Walchem, Iwaki America Inc.

Improved Control for your Cooling Tower and Boiler

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Courtesy of Walchem, Iwaki America Inc.

The power of microprocessor based programming along with the ease of interfacing with standard Internet based controllers has enabled improved cooling tower and boiler control with just the click of a mouse. Many of these improvements can significantly enhance your chemical treatment program, and provide greater flexibility in your chemical treatment program. These new algorithms offer significant improvement over previous 'simple' control, and provide techniques for providing a significant return on investment for your customers.

1. Time-based 'Spike' ORP Control of Oxidizing Biocides

Traditionally, water treaters have had to choose between standard biocide timer-based programming, or continuous ORP for control of their oxidizing biocides. A new algorithm is now available that offers the best of both worlds for improved total control of your cooling tower.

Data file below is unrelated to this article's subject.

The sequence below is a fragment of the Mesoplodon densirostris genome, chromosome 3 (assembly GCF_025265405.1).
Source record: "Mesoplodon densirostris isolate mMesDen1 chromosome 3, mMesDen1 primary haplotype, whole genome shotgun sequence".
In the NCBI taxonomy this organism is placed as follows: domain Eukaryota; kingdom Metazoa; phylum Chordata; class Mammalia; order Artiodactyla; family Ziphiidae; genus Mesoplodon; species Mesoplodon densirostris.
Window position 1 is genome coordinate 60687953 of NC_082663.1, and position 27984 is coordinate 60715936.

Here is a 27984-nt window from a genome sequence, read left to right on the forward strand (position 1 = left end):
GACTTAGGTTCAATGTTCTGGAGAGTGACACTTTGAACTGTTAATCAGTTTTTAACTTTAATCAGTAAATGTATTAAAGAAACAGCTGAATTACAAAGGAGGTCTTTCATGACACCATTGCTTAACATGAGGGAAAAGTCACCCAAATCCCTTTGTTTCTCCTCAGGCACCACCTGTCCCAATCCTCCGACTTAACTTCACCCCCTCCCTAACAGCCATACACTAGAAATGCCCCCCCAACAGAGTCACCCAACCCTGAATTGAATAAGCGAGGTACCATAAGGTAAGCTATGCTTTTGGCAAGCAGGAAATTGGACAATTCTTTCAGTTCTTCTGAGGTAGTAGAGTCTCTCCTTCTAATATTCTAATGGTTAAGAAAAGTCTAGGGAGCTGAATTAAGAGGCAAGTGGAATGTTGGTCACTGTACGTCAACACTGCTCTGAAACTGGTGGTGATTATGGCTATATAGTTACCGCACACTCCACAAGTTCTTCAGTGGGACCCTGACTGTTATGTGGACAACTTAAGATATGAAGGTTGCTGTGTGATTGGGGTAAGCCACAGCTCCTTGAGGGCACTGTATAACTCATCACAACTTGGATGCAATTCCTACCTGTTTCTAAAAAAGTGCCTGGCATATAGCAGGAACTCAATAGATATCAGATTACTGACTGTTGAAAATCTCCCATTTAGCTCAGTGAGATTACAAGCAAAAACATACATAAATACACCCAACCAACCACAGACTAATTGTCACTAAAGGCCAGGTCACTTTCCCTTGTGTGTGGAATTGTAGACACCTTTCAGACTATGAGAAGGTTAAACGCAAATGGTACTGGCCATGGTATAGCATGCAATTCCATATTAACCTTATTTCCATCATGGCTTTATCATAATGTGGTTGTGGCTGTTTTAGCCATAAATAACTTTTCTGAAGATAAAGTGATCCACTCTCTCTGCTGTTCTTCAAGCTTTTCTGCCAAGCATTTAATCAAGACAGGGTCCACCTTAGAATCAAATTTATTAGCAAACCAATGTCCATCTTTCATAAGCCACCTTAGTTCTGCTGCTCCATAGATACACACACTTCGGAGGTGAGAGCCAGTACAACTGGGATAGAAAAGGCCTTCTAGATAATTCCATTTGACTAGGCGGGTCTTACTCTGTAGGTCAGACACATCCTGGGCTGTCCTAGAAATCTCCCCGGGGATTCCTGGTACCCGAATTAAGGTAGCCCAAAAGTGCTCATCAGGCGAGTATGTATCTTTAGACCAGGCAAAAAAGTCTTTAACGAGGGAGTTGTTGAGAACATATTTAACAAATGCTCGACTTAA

The new method, referred to as 'ORP Spike' Control, enables low-level ORP control on a continuous basis, with a programmable time-based 'Spike' to a higher ORP level for occasional shock treatment. Programming for the 'Spike' includes a 'hold' time for maximum contact efficacy, and options to lockout bleed or other chemical addition during the 'Spike' event. Simple programming using a standard Internet Explorer interface enables intuitive programming for the control. A single relay output to a single metering pump in now sufficient to achieve improved control.

2. Change Control Settings Automatically when Make-up Water Source Changes

Improved control for systems with multiple make-up water sources is also now made simple. These sources might include city water, reclaim water, well water, or other sources. It is now possible to define individual treatment programs dependent on the quality of the make-up water. Set points for tower bleed, and the inhibitor feed program can be set independently for each specific make-up source.

The source is defined by its' conductivity range. For example, city water might be defined for it's normal variance in conductivity, i.e. 300 to 800 mS. Reclaim water might be defined from 800 to 2000 mS. Choosing 'Multiple Make-up Sources' in your control set-up enables you to set different settings for bleed and inhibitor feed settings. A make-up conductivity sensor in the line determines which makeup source is feeding the tower, and adjusts the settings appropriately. Up to three make-up water sources can be defined - each with it's own settings for control.

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